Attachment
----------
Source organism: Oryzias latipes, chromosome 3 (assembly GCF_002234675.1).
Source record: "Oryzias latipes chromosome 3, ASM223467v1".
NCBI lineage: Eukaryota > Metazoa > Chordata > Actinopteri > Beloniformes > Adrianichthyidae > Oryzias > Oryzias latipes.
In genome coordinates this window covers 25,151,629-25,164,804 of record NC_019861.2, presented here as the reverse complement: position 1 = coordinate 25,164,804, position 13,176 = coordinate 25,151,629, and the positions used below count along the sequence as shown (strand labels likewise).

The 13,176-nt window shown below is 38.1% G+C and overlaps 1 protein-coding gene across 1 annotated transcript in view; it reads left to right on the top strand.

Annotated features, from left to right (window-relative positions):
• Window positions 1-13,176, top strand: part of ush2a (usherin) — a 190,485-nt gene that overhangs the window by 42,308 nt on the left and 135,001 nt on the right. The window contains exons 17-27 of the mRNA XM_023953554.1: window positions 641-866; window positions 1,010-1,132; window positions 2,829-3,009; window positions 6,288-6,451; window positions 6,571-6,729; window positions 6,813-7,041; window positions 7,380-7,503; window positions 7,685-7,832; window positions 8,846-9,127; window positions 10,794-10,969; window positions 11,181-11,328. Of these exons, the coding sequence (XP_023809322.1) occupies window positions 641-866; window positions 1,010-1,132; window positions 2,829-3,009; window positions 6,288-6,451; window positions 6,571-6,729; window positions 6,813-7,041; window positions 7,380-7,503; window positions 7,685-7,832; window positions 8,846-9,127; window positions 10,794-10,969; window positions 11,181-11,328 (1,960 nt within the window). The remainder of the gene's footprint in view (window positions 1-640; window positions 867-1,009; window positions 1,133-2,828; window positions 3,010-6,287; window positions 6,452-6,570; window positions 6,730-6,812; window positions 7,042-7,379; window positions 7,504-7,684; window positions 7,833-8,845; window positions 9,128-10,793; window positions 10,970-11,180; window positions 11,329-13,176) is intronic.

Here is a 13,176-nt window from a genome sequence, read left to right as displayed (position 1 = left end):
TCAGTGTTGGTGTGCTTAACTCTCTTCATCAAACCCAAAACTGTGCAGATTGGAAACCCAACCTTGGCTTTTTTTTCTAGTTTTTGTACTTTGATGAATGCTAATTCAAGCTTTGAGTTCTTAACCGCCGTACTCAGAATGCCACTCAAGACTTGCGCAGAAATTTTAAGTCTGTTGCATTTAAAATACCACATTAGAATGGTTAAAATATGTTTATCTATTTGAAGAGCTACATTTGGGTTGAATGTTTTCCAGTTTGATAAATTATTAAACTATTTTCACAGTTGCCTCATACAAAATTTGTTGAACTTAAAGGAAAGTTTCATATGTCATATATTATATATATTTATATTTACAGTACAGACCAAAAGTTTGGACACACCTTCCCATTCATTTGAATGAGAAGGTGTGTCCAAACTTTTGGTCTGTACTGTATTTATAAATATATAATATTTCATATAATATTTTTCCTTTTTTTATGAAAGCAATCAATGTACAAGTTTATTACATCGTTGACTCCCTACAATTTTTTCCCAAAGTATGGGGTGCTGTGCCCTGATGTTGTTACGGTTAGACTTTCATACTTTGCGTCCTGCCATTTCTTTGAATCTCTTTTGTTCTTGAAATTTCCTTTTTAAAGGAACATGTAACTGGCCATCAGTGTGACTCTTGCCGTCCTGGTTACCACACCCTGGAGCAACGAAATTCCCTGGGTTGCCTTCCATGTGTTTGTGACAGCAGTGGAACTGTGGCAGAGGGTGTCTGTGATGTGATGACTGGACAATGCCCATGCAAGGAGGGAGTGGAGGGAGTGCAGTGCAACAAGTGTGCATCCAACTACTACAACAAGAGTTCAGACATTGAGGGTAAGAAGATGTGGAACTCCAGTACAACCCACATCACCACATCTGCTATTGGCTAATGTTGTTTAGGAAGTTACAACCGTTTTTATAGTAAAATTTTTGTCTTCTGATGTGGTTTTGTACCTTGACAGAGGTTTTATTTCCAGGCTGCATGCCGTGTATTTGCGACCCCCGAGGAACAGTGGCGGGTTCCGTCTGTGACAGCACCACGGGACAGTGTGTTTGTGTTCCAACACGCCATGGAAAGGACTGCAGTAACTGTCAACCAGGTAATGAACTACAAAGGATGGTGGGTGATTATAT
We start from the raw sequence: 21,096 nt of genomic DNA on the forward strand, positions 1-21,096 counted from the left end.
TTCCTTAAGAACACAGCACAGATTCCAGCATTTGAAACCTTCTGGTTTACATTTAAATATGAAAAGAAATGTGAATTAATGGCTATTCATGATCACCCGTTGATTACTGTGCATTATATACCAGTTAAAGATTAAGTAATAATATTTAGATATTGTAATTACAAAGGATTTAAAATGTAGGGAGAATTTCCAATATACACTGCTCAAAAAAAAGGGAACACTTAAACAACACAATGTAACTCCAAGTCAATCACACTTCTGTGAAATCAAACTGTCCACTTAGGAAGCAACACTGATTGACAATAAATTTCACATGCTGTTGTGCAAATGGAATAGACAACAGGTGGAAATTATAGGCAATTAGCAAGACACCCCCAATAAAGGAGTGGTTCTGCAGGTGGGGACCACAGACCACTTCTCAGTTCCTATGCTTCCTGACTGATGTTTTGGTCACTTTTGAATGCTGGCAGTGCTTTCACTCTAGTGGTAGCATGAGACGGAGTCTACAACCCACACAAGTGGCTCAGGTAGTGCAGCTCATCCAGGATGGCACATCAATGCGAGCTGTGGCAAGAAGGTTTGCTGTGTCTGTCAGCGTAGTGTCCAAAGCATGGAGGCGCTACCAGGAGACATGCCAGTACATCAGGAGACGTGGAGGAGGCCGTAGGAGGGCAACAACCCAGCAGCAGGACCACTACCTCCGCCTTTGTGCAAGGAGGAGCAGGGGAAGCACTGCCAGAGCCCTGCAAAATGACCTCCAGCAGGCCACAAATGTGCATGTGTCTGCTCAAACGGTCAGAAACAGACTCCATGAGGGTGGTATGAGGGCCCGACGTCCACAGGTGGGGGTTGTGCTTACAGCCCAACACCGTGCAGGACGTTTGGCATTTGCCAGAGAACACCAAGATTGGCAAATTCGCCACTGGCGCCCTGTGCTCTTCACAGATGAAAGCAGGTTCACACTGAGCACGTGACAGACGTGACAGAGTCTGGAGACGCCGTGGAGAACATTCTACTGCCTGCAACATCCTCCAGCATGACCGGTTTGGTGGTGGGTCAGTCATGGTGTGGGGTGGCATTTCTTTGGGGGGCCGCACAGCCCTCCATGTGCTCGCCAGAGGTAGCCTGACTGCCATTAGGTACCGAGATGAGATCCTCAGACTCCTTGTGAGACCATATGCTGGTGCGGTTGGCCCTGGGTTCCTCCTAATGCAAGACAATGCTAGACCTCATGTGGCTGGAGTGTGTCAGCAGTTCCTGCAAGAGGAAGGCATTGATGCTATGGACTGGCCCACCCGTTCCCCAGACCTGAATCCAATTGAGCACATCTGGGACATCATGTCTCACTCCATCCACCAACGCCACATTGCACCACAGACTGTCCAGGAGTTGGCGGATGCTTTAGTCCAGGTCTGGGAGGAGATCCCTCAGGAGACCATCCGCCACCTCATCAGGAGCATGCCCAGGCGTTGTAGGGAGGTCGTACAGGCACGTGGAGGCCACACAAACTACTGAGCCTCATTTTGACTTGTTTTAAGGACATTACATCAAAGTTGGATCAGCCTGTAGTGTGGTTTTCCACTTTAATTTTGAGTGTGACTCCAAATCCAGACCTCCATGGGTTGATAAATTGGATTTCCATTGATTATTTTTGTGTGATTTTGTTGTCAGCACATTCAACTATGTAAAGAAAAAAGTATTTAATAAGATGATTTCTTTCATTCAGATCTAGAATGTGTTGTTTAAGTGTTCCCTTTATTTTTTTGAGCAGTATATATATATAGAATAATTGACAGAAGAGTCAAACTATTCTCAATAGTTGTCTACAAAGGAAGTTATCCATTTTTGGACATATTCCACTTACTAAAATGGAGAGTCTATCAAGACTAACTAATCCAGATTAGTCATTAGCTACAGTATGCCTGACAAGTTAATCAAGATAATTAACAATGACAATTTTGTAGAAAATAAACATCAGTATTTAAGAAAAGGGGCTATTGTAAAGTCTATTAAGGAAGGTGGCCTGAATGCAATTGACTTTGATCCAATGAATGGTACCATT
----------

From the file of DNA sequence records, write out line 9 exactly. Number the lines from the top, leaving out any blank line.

TCAGTGTTGGTGTGCTTAACTCTCTTCATCAAACCCAAAACTGTGCAGATTGGAAACCCAACCTTGGCTTTTTTTTCTAGTTTTTGTACTTTGATGAATGCTAATTCAAGCTTTGAGTTCTTAACCGCCGTACTCAGAATGCCACTCAAGACTTGCGCAGAAATTTTAAGTCTGTTGCATTTAAAATACCACATTAGAATGGTTAAAATATGTTTATCTATTTGAAGAGCTACATTTGGGTTGAATGTTTTCCAGTTTGATAAATTATTAAACTATTTTCACAGTTGCCTCATACAAAATTTGTTGAACTTAAAGGAAAGTTTCATATGTCATATATTATATATATTTATATTTACAGTACAGACCAAAAGTTTGGACACACCTTCCCATTCATTTGAATGAGAAGGTGTGTCCAAACTTTTGGTCTGTACTGTATTTATAAATATATAATATTTCATATAATATTTTTCCTTTTTTTATGAAAGCAATCAATGTACAAGTTTATTACATCGTTGACTCCCTACAATTTTTTCCCAAAGTATGGGGTGCTGTGCCCTGATGTTGTTACGGTTAGACTTTCATACTTTGCGTCCTGCCATTTCTTTGAATCTCTTTTGTTCTTGAAATTTCCTTTTTAAAGGAACATGTAACTGGCCATCAGTGTGACTCTTGCCGTCCTGGTTACCACACCCTGGAGCAACGAAATTCCCTGGGTTGCCTTCCATGTGTTTGTGACAGCAGTGGAACTGTGGCAGAGGGTGTCTGTGATGTGATGACTGGACAATGCCCATGCAAGGAGGGAGTGGAGGGAGTGCAGTGCAACAAGTGTGCATCCAACTACTACAACAAGAGTTCAGACATTGAGGGTAAGAAGATGTGGAACTCCAGTACAACCCACATCACCACATCTGCTATTGGCTAATGTTGTTTAGGAAGTTACAACCGTTTTTATAGTAAAATTTTTGTCTTCTGATGTGGTTTTGTACCTTGACAGAGGTTTTATTTCCAGGCTGCATGCCGTGTATTTGCGACCCCCGAGGAACAGTGGCGGGTTCCGTCTGTGACAGCACCACGGGACAGTGTGTTTGTGTTCCAACACGCCATGGAAAGGACTGCAGTAACTGTCAACCAGGTAATGAACTACAAAGGATGGTGGGTGATTATAT